Utility Links

IDOC to open Kewanee Life Skills Reentry Center

SPRINGFIELD - February 6, 2017 - The Illinois Department of Corrections today announced the launch of its first Life Skills Reentry Center in Kewanee, where offenders who are nearing the end of their sentences will learn skills that are critical to their success in the community. Kewanee is one of three Life Skills Reentry Centers slated to open in Illinois, as part of Governor Rauner’s plan to safely reduce the prison population and restructure the state’s criminal justice system. Kewanee will begin receiving offenders as early as February 16th.

“People deserve a second chance to get their lives back on track,” said Governor Bruce Rauner. “The courses offered at the Life Skills Reentry Center will provide these men with a stronger foundation and set them up for success when they leave prison. This is a tremendous step in the right direction in our criminal justice reform efforts.”

“Nearly half of the people who leave our custody come back to us within three years,” said IDOC Director John Baldwin. “This creates a revolving door to prison which continually breaks men and women down, tears families apart and hits taxpayers’ pockets for much more than what the state can afford. It is clear that what we’ve been doing as an agency is not working and the Life Skills Reentry Centers give us an opportunity to reverse that trend and get it right.”

The facility will offer educational, job readiness and cognitive behavior therapy courses to offenders who have one to four years left on their sentence and qualify for placement at Kewanee. They will also learn skills that help them readjust to society, like how to manage a bank account, use the latest technology and schedule medical appointments.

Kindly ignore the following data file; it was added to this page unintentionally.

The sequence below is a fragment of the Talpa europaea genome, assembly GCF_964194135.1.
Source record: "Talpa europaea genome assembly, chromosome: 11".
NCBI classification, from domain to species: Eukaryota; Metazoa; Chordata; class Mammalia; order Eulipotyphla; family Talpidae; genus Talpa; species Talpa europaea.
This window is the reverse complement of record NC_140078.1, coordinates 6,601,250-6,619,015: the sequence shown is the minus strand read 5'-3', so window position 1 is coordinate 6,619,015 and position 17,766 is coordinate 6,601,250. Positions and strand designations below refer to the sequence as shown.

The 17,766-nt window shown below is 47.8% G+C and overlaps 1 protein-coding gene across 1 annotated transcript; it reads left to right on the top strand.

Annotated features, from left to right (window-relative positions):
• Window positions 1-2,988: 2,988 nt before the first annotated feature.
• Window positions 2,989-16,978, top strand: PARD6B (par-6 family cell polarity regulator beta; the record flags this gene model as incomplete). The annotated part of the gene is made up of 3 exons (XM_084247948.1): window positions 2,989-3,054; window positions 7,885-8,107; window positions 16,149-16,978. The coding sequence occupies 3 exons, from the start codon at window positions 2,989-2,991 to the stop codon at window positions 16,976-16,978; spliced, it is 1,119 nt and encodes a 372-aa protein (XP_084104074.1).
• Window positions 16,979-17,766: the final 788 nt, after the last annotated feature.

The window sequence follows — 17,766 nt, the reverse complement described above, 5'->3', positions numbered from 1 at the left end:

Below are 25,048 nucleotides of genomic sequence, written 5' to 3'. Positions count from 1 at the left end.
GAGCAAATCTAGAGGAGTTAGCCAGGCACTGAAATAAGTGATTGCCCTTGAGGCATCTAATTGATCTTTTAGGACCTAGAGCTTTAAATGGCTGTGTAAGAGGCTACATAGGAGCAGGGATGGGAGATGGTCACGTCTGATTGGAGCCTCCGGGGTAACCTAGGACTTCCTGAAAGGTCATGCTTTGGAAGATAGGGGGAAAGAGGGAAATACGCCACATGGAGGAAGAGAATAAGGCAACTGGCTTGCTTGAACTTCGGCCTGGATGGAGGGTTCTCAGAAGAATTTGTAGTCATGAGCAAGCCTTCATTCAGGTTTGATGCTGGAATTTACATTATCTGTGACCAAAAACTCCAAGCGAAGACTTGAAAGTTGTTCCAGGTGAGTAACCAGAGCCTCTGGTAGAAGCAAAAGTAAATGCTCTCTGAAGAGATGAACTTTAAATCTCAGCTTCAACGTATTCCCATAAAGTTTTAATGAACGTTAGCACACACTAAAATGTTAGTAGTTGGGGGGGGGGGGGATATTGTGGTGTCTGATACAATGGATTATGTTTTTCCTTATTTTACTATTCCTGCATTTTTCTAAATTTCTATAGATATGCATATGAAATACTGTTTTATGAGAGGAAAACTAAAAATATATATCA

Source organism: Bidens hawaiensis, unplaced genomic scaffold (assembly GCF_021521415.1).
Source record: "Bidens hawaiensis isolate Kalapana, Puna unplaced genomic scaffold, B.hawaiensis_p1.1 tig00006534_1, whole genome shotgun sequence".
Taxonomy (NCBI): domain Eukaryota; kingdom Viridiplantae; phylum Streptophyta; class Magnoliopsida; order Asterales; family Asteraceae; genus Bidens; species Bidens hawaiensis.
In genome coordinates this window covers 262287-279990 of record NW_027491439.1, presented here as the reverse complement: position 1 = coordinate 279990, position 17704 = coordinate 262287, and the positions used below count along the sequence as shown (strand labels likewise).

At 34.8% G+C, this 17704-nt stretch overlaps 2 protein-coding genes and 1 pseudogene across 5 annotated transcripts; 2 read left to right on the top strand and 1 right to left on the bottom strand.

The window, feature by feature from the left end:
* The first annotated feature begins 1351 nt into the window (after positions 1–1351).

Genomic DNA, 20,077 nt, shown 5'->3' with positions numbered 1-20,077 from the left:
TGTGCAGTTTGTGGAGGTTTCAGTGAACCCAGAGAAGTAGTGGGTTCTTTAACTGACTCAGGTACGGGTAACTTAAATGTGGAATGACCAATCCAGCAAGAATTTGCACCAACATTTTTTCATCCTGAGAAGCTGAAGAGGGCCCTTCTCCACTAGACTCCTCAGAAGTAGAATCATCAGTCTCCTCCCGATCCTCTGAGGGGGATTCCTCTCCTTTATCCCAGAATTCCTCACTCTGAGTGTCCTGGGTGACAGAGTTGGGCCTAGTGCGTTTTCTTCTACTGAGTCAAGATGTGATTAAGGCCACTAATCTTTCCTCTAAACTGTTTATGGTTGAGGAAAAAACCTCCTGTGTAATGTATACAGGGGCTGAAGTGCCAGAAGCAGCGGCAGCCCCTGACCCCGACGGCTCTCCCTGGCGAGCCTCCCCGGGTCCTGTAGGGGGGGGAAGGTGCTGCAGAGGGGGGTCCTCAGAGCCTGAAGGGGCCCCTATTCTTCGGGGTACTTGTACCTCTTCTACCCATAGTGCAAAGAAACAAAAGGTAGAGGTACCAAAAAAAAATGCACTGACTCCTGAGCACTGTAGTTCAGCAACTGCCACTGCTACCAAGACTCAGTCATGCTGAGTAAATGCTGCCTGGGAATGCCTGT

One very unique aspect of the facility is that it will also house a small number of offenders who have more than four years left on their sentences. These offenders will be allowed to complete the coursework then return to medium and maximum security facilities to serve as peer educators, teaching the life skills concepts to offenders who wouldn’t have an opportunity to participate in the program otherwise.

The department first announced the Life Skills Reentry initiative in June of 2016, after learning that the state’s Department of Juvenile Justice would be shuttering the Kewanee facility. Since that time, staff has been working to build the concept and prepare the facility for launch. From an operational perspective, the department needed to assess the property, make sure appropriate security mechanisms were in place, build a commissary, and since the department absorbed staff from the juvenile system, it was imperative that they receive mental health training and learn how to communicate with adult offenders. When it comes to programming, staff has been working to build an evidence-based curriculum that changes the cognitive behavior of offenders and prepares them for the workforce.

“We have to deinstitutionalize these men and help them see themselves as productive citizens, not as convicts or inmates,” says Tony Williams, who has been named warden at the Kewanee Life Skills Reentry Center. “They are eventually going back to our communities. They will be living with us and working with us and I want to give them the best opportunity to stay out of our facilities.”

The department is working to launch another Life Skills Reentry Center for males at the former Illinois Youth Center in Murphysboro and a female Life Skills Reentry Center at Logan Correctional Center.​​​